The settlers made no effort to resist eviction.

Border police ringed the three-story building after it was cleared, and officers were posted on the roof. Officials said security forces would remain in the building until its legal status was verified.

(Greenberg is a McClatchy special correspondent.)
0 Replies
 
InfraBlue
 
  2  
Reply Thu 5 Apr, 2012 12:58 pm
@BumbleBeeBoogie,
in BBB's copy & paste job, NPR, in quoting Peter Beinart, wrote:
"We have to invest and spend our money in the original Israel, which offers the right of citizenship to all people. . ."


Um, what? Israel doesn't offer the right of citizenship to all people. It offers the right of citizenship to Jews. It doesn't even offer the right of citizenship to the Palestinian refugees who have the Right of Return as defined by United Nations Resolution 194 that was drafted shortly after the Nakba.

Quote:
"My reading of many of the founders of the Jewish state was that they didn't only want a state for Jewish protection, they wanted a state where they could live out the ideals that were betrayed by Europe and in that way, they would redeem the Enlightenment ideas that Europe had failed. For me, that is still the struggle – to preserve a Jewish state that tries to live out the principles of Israel's Declaration of Independence, and I feel that that Jewish state is incompatible with a permanent occupation of millions of people who lack citizenship and basic rights, live under military law and don't have freedom of movement simply because they're not Jews."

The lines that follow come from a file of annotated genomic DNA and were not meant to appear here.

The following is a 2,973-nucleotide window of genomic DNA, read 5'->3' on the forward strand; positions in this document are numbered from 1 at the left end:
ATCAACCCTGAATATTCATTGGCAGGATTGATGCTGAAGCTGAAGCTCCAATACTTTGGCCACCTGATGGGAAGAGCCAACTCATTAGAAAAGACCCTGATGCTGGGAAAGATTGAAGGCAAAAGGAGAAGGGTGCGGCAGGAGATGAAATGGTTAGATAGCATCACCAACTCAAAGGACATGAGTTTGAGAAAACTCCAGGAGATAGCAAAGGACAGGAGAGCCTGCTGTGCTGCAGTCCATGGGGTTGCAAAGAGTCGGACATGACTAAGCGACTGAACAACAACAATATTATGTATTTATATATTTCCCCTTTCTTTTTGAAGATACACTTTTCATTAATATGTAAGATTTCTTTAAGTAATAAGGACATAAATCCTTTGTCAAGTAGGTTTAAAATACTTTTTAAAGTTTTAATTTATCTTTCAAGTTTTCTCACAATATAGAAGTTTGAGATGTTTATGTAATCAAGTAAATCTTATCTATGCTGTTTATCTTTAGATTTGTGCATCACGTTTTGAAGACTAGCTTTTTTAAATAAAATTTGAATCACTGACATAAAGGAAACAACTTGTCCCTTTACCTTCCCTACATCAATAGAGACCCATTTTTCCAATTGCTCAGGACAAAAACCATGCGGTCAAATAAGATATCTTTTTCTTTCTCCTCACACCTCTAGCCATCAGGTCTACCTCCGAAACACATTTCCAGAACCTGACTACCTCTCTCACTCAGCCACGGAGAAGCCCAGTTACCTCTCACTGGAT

To which Enlightenment ideas is Beinart referring? Some of the selfsame Enlightenment ideals that he accuses Europe of failing, Israel doesn't even pretend to. Egalitarianism? Sure, if one is a Jew. Democracy? In Israel, "democracy" is for Jews, with a certain concessionary tolerance--minority management--for its non-Jewish (i.e. Israeli Palestinians) population.

These liberal Zionists don't go far enough in their rejection of the policies of Israel as the Zionist state. They recognize that state's oppression of the Palestinians in the occupied territories, but fail to take into account the discrimination of the Israeli Palestinians that is perpetrated in the name of preserving the ethnocentric ends of Zionist ideology: Israel as the state for Jews, and the maintenance of a Jewish majority towards that end to the detriment of the Palestinian peoples and their rights. For them the idea of "Israel for Jews" trumps the human rights of the Palestinian peoples.